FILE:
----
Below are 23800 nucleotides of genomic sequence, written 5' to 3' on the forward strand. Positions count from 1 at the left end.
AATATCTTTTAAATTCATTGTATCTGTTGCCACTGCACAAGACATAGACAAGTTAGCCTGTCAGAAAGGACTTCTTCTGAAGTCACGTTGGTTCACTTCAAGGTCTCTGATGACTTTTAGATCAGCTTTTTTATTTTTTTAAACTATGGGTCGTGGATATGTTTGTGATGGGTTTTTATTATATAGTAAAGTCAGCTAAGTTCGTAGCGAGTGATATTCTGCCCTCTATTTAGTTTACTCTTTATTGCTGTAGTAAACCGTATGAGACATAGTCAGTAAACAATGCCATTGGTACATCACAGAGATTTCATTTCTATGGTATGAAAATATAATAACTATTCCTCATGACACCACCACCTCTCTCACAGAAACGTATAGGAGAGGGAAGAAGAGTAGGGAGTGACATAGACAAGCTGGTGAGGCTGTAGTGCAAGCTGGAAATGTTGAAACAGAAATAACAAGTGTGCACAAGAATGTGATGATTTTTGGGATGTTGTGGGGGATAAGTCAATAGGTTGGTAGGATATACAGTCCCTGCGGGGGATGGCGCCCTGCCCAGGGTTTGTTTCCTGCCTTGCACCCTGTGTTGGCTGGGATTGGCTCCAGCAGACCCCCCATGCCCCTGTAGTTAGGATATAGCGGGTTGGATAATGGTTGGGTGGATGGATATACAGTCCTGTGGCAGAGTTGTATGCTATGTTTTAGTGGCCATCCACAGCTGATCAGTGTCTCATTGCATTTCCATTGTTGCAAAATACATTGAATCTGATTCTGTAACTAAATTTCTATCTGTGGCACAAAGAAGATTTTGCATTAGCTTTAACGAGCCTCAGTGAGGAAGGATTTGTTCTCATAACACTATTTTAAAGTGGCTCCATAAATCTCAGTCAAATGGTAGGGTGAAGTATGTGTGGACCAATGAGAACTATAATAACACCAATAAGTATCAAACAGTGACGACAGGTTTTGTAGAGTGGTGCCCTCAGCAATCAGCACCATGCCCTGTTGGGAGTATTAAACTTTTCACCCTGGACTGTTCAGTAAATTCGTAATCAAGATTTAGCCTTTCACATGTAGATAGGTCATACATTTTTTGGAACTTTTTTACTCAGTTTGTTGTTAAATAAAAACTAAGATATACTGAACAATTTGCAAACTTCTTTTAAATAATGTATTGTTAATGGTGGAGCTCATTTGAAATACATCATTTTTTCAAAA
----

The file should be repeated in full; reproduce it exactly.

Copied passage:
Below are 23800 nucleotides of genomic sequence, written 5' to 3' on the forward strand. Positions count from 1 at the left end.
AATATCTTTTAAATTCATTGTATCTGTTGCCACTGCACAAGACATAGACAAGTTAGCCTGTCAGAAAGGACTTCTTCTGAAGTCACGTTGGTTCACTTCAAGGTCTCTGATGACTTTTAGATCAGCTTTTTTATTTTTTTAAACTATGGGTCGTGGATATGTTTGTGATGGGTTTTTATTATATAGTAAAGTCAGCTAAGTTCGTAGCGAGTGATATTCTGCCCTCTATTTAGTTTACTCTTTATTGCTGTAGTAAACCGTATGAGACATAGTCAGTAAACAATGCCATTGGTACATCACAGAGATTTCATTTCTATGGTATGAAAATATAATAACTATTCCTCATGACACCACCACCTCTCTCACAGAAACGTATAGGAGAGGGAAGAAGAGTAGGGAGTGACATAGACAAGCTGGTGAGGCTGTAGTGCAAGCTGGAAATGTTGAAACAGAAATAACAAGTGTGCACAAGAATGTGATGATTTTTGGGATGTTGTGGGGGATAAGTCAATAGGTTGGTAGGATATACAGTCCCTGCGGGGGATGGCGCCCTGCCCAGGGTTTGTTTCCTGCCTTGCACCCTGTGTTGGCTGGGATTGGCTCCAGCAGACCCCCCATGCCCCTGTAGTTAGGATATAGCGGGTTGGATAATGGTTGGGTGGATGGATATACAGTCCTGTGGCAGAGTTGTATGCTATGTTTTAGTGGCCATCCACAGCTGATCAGTGTCTCATTGCATTTCCATTGTTGCAAAATACATTGAATCTGATTCTGTAACTAAATTTCTATCTGTGGCACAAAGAAGATTTTGCATTAGCTTTAACGAGCCTCAGTGAGGAAGGATTTGTTCTCATAACACTATTTTAAAGTGGCTCCATAAATCTCAGTCAAATGGTAGGGTGAAGTATGTGTGGACCAATGAGAACTATAATAACACCAATAAGTATCAAACAGTGACGACAGGTTTTGTAGAGTGGTGCCCTCAGCAATCAGCACCATGCCCTGTTGGGAGTATTAAACTTTTCACCCTGGACTGTTCAGTAAATTCGTAATCAAGATTTAGCCTTTCACATGTAGATAGGTCATACATTTTTTGGAACTTTTTTACTCAGTTTGTTGTTAAATAAAAACTAAGATATACTGAACAATTTGCAAACTTCTTTTAAATAATGTATTGTTAATGGTGGAGCTCATTTGAAATACATCATTTTTTCAAAA